RGB Upgrades DBM Product to Handle H.264 Video8/30/2009 3:44 AM Eastern
To help operators expand their capacity for HD on-demand programming, RGB Networks has upgraded its Dynamic Bandwidth Manager (DBM) product so that it can handle the MPEG-4 and H.264 video formats.
As a result of the upgrade, the product, which is billed as producing bandwidth savings of around 50% for MPEG-2 VOD streams, can now handle both MPEG-2 and MPEG-4/H.264 streams
RGB’s DBM product, which when introduced in September of 2008 was capable of handing MPEG-2 streams, continually adjusts the bit rates of individual programs based on a statistical multiplexing algorithm. With MPEG-2 content, it is capable of reducing the amount of bandwidth needed for VOD streams by around 50%.
Because MPEG-4 compression already dramatically reduces the amount of bandwidth needed, the savings for H.264 VOD content is much less -- around 2% to 8% of bandwidth -- Kanaan said.
Adding the ability to handle H.264 VOD is particularly important internationally, where the transition to digital has been slower. “In the U.S., you have a huge installed base of MPEG-2-only set-top boxes, but in international markets you have less of a legacy problem,” Kanaan explained. “A lot of markets are just going digital now and in many cases they want to leapfrog [MPEG-2] and go directly to H.264 streams.”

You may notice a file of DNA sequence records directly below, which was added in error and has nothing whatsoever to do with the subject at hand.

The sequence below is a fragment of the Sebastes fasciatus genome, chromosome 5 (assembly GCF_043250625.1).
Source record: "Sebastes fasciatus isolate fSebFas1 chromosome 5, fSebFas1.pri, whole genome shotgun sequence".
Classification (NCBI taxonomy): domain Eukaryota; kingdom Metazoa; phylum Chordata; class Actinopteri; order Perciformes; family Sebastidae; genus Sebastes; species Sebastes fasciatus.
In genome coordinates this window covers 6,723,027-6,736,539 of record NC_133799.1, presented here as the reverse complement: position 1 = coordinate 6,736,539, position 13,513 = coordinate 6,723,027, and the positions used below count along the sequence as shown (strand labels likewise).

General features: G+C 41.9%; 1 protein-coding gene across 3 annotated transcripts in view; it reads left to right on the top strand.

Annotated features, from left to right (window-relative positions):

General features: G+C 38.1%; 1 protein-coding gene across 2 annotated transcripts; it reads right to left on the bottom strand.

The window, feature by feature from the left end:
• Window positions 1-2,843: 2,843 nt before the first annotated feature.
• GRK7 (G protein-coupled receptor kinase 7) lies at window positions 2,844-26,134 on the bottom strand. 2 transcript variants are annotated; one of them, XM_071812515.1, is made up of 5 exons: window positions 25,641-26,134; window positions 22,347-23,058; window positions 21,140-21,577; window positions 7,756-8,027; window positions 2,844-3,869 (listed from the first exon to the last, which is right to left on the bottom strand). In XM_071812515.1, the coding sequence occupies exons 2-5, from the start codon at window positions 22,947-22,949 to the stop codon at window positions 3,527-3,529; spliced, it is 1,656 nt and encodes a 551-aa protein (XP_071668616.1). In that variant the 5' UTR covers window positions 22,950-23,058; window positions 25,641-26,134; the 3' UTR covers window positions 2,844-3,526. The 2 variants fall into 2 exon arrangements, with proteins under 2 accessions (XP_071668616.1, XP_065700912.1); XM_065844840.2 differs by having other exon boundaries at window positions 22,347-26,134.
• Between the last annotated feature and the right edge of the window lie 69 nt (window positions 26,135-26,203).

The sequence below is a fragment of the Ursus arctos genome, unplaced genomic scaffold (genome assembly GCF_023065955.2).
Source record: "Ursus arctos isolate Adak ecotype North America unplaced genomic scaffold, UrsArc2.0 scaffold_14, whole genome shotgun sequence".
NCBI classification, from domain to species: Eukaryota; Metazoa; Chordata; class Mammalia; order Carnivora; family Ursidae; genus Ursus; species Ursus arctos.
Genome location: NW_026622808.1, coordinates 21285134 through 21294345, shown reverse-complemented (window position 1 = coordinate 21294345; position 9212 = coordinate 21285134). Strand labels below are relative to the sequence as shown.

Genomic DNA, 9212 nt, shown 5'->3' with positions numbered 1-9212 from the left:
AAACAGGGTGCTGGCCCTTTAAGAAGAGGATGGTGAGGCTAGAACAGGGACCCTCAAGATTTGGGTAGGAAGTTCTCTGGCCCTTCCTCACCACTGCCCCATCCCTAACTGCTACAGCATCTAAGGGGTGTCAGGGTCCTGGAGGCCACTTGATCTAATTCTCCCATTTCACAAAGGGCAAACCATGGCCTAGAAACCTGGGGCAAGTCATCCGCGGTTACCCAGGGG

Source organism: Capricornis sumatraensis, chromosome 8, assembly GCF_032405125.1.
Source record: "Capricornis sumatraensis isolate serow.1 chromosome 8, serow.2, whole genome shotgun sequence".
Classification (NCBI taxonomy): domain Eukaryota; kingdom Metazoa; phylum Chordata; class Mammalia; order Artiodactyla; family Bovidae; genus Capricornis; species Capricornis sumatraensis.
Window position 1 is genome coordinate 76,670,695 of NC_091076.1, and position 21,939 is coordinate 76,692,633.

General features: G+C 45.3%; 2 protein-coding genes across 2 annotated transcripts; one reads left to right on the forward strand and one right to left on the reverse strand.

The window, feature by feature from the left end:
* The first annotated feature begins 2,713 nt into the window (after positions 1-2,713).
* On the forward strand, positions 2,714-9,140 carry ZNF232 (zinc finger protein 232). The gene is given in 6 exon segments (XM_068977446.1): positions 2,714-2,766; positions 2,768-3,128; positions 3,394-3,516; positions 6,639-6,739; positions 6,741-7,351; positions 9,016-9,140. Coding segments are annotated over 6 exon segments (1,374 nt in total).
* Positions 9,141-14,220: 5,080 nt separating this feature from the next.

In the U.S. the vast majority of boxes currently shipping to multichannel providers are H.264 capable, but it will probably be years before the transition from MPEG-2 to MPEG-4 is completed.
In the meantime, the need to deliver both MPEG-2 and MPEG-4 streams “is creating huge workflow and content-management challenges for operators,” Kanaan said.
The need to continue to deliver MPEG-2 VOD streams during this extended transition will make RGB’s DBM product and its 50% reduction of bandwidth requirements particularly appealing, Kanaan claimed.
RGB is pitching the product as a simpler, less costly method for freeing up capacity. Kanaan noted that many operators are now reaching the limit of their excess capacity on their hybrid fiber coaxial networks, requiring them to do a “lot of outside plant work or do a truck roll to the edge of the network to push fiber deeper into the serving area and resegment the network.”
Analog reclamation has also proved more costly than expected. “Compared to all the other options, analog switchback has actually proved to be extremely expensive and we’ve seen some of those analog shutdowns slow down so that operators can conserve cash,” he said.
In contrast, Kanaan noted that the DBM is typically installed at the headend and simply plugs into existing deployments. “It is operationally simpler and if deployed in a strategic way will allow them to avoid having to resegment the network to meet the growing demand” for HD VOD, he said.